“Going forward” is only half the phrase that gets up my nose – all politicians seem to use the phrase go forward together. “We must…..we shall…..let us now…..go forward together”. It gives me a terrible mental image of the whole country linking arms and goose-stepping in unison, with the politicians out in front doing a straight-armed salute. Or is that just me?
I am a financial journalist and am on a mission to remove words and phrases such as 360 degree thinking from existence.
The latest that’s stuck in my head is “we are still optimistic things will feed through the sales and delivery pipeline” (i.e. we haven’t actually sold anything to anyone yet but maybe we will one day).
I worked in PR for many years and often heard the most ludicrous phrases uttered by CEOs and marketing managers. One of the best was, “we’d better not let the grass grow too long on this one”. To this day it still echoes in my ears and I giggle to myself whenever I think about it. I can’t help but think insecure business people use such phrases to cover up their inability for proper articulation.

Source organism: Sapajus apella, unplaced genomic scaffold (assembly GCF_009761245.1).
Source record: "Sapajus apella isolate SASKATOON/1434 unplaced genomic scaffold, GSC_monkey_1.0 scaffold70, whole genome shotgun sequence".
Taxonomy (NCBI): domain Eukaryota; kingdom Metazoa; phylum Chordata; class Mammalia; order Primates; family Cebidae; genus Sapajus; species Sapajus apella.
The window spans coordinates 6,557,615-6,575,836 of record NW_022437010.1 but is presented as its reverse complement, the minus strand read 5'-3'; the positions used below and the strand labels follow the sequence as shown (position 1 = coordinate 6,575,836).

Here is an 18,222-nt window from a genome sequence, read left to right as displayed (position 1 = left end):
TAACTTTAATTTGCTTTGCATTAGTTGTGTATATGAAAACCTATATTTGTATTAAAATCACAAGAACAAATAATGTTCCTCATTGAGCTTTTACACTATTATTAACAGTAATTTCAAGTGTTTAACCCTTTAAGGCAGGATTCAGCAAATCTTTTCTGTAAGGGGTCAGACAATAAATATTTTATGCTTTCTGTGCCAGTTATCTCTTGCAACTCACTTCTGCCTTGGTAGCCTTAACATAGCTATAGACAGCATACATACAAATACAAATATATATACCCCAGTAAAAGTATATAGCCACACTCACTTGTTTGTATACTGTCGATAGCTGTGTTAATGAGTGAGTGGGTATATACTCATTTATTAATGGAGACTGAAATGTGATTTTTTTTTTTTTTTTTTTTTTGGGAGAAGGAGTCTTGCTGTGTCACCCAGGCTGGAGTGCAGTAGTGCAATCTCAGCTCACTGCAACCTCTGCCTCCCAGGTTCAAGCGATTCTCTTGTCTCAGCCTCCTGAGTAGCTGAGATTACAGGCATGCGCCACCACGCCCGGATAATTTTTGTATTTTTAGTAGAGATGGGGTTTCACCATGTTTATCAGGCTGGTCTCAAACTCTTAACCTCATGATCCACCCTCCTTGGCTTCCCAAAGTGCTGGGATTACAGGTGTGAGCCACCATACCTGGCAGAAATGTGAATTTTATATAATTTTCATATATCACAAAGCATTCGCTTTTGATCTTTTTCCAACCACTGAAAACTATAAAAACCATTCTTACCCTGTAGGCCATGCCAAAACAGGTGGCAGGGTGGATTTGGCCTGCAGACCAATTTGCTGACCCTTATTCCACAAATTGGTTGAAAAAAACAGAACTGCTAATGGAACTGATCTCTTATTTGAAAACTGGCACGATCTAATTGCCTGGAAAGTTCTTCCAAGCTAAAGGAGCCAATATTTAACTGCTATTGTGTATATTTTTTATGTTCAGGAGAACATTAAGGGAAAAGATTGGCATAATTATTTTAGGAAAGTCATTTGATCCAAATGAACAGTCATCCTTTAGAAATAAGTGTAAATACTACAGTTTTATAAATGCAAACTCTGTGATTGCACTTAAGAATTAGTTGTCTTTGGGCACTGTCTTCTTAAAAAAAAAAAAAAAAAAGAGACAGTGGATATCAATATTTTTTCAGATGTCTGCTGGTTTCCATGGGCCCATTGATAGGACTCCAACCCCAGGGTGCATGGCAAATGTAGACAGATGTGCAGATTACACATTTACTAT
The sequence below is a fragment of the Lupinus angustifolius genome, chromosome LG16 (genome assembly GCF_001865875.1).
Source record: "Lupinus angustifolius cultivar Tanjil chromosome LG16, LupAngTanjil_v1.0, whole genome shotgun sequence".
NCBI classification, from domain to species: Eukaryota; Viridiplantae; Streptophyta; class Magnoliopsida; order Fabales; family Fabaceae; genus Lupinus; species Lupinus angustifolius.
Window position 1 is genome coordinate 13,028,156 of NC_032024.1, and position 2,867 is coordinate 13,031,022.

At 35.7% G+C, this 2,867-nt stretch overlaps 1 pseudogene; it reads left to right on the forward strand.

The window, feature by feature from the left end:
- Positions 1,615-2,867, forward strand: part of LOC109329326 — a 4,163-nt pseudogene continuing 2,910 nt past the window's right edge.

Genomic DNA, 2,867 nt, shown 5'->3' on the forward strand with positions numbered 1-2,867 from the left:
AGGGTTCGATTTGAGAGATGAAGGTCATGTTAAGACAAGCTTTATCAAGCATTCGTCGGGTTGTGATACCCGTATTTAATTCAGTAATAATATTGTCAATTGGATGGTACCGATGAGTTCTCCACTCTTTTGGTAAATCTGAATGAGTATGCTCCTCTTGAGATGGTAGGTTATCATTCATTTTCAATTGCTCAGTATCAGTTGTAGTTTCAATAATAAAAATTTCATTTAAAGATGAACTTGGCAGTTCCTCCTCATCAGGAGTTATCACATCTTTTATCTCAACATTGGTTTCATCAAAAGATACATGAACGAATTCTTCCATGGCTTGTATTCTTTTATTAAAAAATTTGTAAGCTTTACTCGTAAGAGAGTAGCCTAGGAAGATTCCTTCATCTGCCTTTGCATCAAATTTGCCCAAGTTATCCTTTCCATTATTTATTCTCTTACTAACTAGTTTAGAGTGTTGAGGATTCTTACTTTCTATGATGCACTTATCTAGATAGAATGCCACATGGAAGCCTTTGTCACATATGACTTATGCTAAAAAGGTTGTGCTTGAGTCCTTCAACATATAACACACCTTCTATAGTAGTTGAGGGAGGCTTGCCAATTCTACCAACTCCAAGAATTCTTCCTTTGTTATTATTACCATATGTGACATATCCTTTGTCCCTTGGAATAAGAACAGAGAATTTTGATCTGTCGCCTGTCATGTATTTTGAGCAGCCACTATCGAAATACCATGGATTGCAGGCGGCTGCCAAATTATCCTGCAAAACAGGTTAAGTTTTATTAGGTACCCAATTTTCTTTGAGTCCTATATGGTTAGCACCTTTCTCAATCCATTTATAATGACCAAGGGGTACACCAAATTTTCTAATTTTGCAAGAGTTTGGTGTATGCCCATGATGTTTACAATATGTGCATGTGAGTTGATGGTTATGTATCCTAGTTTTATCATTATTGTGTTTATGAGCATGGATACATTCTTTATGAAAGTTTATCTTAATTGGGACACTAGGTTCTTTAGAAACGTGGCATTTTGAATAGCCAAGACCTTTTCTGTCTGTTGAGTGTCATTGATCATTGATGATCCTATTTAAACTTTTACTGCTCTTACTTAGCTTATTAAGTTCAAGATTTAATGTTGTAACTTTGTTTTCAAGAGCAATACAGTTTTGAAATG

“Need to get all my ducks in a row now – before the five year olds wake up.”
Australians have started to use auspice as a verb. Instead of saying, “under the auspices of”, some people now say things like, “it was auspiced by”.
My favourite – “we’ve got our fingers down the throat of the organisation of that nodule”. Translation – Er, no, WE sorted out the problems to cover your backside.”
The health service in Wales is filled with managers who use this type of language as a substitute for original thought. At meetings we play healthspeak bingo – counting the key words lightens the tedium of meetings – including, most recently “my door is open on this issue”. What does that mean?
The business phrase I find most irritating is “close of play”, which is only slightly worse than actioning something.